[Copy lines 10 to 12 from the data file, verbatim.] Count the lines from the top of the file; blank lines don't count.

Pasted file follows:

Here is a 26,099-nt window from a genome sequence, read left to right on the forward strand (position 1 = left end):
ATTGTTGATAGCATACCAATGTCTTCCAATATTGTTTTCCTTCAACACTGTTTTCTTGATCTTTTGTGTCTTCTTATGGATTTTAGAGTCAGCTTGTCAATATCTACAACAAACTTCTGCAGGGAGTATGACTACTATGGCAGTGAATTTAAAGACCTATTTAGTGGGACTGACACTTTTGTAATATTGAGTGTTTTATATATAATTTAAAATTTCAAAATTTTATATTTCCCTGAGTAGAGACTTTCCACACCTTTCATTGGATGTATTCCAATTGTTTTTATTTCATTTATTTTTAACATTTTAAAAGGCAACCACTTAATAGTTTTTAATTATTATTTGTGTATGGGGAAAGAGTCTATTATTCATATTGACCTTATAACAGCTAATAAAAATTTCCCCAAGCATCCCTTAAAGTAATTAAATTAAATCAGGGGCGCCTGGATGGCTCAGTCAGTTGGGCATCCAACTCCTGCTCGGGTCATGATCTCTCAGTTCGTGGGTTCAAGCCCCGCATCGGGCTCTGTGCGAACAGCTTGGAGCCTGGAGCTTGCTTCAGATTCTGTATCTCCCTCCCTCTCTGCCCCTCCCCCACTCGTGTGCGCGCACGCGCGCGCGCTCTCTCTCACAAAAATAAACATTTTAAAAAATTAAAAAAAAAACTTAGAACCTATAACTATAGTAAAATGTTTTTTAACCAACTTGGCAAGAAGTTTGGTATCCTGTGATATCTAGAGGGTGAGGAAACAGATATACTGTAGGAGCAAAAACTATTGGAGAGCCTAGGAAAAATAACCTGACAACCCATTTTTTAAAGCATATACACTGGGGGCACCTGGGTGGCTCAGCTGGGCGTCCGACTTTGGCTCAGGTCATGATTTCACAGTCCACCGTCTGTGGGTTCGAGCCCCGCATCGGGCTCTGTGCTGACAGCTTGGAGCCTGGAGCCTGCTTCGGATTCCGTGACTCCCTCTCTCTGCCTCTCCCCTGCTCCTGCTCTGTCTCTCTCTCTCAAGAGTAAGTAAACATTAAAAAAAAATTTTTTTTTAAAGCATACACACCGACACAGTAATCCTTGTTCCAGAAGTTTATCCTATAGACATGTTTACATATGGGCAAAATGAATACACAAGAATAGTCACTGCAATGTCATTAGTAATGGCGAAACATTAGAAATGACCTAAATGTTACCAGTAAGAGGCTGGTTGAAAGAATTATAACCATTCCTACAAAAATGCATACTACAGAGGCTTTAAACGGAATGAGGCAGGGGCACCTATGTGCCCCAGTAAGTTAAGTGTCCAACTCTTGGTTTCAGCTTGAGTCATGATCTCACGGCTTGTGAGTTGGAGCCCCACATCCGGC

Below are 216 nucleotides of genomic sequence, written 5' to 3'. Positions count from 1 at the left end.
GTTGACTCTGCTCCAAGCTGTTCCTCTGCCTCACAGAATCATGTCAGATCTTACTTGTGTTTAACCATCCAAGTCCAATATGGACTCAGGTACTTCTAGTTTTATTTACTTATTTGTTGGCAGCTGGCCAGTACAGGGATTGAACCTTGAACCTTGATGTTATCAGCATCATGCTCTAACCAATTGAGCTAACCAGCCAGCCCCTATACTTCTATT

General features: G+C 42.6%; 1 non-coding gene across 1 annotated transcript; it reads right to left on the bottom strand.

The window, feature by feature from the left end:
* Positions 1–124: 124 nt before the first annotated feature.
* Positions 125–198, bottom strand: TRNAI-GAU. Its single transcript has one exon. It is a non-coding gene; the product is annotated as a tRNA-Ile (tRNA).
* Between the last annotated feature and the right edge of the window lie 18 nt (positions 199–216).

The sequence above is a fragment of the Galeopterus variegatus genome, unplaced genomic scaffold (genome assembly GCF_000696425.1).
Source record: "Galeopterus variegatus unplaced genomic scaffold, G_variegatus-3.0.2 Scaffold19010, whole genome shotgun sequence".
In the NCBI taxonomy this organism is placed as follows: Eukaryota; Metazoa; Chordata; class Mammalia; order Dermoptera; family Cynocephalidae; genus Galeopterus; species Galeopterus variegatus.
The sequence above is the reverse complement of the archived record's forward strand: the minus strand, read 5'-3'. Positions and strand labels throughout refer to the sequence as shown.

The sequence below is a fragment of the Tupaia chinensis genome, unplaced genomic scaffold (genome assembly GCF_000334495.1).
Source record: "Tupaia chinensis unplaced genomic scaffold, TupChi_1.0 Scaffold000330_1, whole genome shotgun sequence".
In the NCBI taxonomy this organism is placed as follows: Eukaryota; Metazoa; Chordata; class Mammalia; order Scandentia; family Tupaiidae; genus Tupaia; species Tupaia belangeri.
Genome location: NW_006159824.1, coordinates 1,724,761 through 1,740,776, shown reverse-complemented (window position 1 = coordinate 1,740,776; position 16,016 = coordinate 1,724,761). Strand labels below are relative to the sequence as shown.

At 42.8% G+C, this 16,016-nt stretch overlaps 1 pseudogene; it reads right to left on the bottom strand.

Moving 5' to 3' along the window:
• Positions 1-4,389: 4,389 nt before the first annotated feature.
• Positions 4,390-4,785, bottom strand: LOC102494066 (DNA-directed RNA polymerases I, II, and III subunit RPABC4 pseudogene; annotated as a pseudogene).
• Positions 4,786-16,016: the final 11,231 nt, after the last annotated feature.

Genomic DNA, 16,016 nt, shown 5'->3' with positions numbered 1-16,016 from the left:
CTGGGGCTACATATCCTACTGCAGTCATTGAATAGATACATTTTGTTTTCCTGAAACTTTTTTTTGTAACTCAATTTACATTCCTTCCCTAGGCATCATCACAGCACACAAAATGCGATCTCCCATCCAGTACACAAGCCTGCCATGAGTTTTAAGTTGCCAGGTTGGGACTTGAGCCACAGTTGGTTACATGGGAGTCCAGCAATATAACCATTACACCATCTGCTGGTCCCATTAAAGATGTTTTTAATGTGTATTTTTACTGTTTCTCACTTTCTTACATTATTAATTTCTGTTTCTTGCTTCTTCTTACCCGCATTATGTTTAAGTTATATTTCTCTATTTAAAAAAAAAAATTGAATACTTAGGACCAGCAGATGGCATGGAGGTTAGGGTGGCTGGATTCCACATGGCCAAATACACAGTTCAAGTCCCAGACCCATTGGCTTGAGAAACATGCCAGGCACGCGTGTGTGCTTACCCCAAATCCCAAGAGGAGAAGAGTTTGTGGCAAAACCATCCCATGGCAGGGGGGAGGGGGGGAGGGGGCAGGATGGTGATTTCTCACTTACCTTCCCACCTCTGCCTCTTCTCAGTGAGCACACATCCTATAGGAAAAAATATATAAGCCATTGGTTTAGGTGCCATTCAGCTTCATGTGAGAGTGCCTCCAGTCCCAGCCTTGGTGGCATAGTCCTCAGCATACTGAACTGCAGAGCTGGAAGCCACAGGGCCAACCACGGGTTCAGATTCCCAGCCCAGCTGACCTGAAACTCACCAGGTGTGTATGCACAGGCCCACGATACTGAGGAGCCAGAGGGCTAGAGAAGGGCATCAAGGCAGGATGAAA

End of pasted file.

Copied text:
The sequence above is a fragment of the Galeopterus variegatus genome, unplaced genomic scaffold (genome assembly GCF_000696425.1).
Source record: "Galeopterus variegatus unplaced genomic scaffold, G_variegatus-3.0.2 Scaffold19010, whole genome shotgun sequence".
In the NCBI taxonomy this organism is placed as follows: Eukaryota; Metazoa; Chordata; class Mammalia; order Dermoptera; family Cynocephalidae; genus Galeopterus; species Galeopterus variegatus.